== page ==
Wednesday, March 28, 2012

"The Greek Easter Day" article - New York Times, April 26, 1897


Published in The New York Times, April 26, 1897
THE GREEK EASTER DAY
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The Orthodox Church Observed It with Imposing Services
Multitude of Waving Candles
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Easter, according to the calendar of the Greek Orthodox Church, was celebrated yesterday, and the day was ushered in with special impressive Easter services that began before midnight on Saturday.
The Greek Orthodox Church, in Fifty-third Street, between Eighth and Ninth Avenues, was crowded with worshippers before 11 o’clock.  At that hour the Archimandrite, Agathodorus A. Papageorgopoulos, arrayed in gorgeous vestments, richly ornamented with sacred symbols in gold, appeared,  Wax tapers, about two feet in length, were distributed among the congregation, and then the priest, lighting his own taper from the sacred lamp that hung over the altar, called out to the congregation “Thefte larete foss,” (come and look at the light,) and he added “From the light that never sets.”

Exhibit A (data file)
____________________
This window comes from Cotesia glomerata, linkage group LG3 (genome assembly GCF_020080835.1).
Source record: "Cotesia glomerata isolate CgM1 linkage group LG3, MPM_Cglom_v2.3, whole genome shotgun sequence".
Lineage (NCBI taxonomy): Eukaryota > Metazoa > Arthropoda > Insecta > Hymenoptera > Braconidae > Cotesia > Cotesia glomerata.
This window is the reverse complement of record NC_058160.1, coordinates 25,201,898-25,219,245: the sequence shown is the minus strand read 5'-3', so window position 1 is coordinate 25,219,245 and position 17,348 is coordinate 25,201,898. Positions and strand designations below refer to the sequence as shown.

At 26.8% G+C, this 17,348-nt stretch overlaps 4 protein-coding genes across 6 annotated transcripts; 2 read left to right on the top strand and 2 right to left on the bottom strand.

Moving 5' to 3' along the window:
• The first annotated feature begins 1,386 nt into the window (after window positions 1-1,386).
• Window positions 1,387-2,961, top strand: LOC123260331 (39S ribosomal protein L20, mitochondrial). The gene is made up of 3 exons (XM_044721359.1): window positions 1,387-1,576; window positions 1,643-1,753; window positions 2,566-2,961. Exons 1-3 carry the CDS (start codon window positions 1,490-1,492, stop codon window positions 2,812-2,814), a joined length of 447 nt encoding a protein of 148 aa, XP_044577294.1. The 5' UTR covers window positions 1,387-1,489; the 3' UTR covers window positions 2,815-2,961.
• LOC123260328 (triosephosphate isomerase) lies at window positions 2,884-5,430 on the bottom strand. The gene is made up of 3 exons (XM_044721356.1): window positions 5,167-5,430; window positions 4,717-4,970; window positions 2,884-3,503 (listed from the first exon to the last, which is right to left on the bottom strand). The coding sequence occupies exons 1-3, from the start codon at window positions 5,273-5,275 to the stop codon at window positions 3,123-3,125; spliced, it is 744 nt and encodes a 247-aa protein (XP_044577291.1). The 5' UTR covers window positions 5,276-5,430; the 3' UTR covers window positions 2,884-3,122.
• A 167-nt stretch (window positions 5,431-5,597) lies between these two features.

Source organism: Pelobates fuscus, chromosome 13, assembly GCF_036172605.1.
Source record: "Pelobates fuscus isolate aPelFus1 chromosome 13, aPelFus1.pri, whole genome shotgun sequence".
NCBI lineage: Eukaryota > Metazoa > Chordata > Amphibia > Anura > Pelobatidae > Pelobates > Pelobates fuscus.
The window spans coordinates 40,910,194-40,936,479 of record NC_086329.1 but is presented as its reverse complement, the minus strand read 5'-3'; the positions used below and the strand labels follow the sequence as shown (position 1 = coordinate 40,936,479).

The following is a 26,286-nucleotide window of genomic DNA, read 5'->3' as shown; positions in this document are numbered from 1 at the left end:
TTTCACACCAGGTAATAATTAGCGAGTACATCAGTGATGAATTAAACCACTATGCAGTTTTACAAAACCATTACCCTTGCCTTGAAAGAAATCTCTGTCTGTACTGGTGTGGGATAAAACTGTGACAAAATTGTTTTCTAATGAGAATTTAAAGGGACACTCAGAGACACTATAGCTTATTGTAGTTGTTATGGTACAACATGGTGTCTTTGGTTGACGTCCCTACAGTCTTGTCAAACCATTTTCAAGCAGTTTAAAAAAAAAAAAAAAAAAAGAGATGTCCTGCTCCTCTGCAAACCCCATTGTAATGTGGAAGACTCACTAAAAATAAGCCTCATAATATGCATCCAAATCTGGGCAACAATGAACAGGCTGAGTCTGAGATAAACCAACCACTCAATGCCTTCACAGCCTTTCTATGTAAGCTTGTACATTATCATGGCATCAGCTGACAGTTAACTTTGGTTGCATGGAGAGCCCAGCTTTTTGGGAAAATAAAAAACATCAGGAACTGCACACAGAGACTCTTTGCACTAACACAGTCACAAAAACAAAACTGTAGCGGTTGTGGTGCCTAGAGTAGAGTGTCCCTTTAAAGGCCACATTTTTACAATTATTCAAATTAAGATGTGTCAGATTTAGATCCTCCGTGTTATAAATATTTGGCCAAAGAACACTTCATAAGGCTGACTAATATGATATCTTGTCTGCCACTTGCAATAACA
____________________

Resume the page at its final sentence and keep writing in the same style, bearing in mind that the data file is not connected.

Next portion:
There was a general movement forward among the worshippers.  The foremost lighted their tapers from the priest’s taper, and in turn gave light to those who stood behind, and soon the interior of the church was a blaze of light.  Then followed prayers, Consul General Botassi assisting in the services as a deacon.
When the hour of midnight arrived the priest sang out “Christos anesti!”  (Christ is risen!)  Deacons, choir, and the congregation caught up the joyful strain, making the sign of the cross with their tapers.  There were more chants and waving of tapers, the raising aloft of a sacred picture representing the risen Christ, and the services were ended.
Two assistants then brought out a large basket heaped up with red Easter eggs.  Every one present was given an egg b the priest as a souvenir.


To view a copy of the actual article go to 
The New York Times - Archive 1851 - 1980



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